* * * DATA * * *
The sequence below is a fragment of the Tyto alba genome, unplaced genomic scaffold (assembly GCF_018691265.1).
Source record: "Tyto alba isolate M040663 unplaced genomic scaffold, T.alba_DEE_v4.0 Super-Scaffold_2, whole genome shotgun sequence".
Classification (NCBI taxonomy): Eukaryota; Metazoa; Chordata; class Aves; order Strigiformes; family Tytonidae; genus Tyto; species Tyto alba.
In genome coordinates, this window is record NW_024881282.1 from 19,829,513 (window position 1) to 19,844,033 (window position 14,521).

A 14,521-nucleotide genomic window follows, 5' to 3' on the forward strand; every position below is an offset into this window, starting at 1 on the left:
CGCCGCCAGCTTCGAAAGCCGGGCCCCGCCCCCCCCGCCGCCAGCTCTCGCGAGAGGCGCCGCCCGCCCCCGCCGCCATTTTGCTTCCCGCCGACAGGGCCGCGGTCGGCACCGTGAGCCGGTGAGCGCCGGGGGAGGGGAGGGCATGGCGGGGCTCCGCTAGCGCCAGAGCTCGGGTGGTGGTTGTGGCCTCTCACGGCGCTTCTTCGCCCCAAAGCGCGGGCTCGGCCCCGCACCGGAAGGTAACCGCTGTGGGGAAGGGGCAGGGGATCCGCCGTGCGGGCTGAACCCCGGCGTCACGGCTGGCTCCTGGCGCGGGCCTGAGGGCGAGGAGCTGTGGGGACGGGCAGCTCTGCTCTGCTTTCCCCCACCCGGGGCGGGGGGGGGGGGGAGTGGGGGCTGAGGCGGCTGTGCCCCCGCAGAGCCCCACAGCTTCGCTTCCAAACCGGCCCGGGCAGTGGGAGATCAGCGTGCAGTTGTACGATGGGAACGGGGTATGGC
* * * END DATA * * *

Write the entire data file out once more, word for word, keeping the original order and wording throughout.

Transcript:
The sequence below is a fragment of the Tyto alba genome, unplaced genomic scaffold (assembly GCF_018691265.1).
Source record: "Tyto alba isolate M040663 unplaced genomic scaffold, T.alba_DEE_v4.0 Super-Scaffold_2, whole genome shotgun sequence".
Classification (NCBI taxonomy): Eukaryota; Metazoa; Chordata; class Aves; order Strigiformes; family Tytonidae; genus Tyto; species Tyto alba.
In genome coordinates, this window is record NW_024881282.1 from 19,829,513 (window position 1) to 19,844,033 (window position 14,521).

A 14,521-nucleotide genomic window follows, 5' to 3' on the forward strand; every position below is an offset into this window, starting at 1 on the left:
CGCCGCCAGCTTCGAAAGCCGGGCCCCGCCCCCCCCGCCGCCAGCTCTCGCGAGAGGCGCCGCCCGCCCCCGCCGCCATTTTGCTTCCCGCCGACAGGGCCGCGGTCGGCACCGTGAGCCGGTGAGCGCCGGGGGAGGGGAGGGCATGGCGGGGCTCCGCTAGCGCCAGAGCTCGGGTGGTGGTTGTGGCCTCTCACGGCGCTTCTTCGCCCCAAAGCGCGGGCTCGGCCCCGCACCGGAAGGTAACCGCTGTGGGGAAGGGGCAGGGGATCCGCCGTGCGGGCTGAACCCCGGCGTCACGGCTGGCTCCTGGCGCGGGCCTGAGGGCGAGGAGCTGTGGGGACGGGCAGCTCTGCTCTGCTTTCCCCCACCCGGGGCGGGGGGGGGGGGGAGTGGGGGCTGAGGCGGCTGTGCCCCCGCAGAGCCCCACAGCTTCGCTTCCAAACCGGCCCGGGCAGTGGGAGATCAGCGTGCAGTTGTACGATGGGAACGGGGTATGGC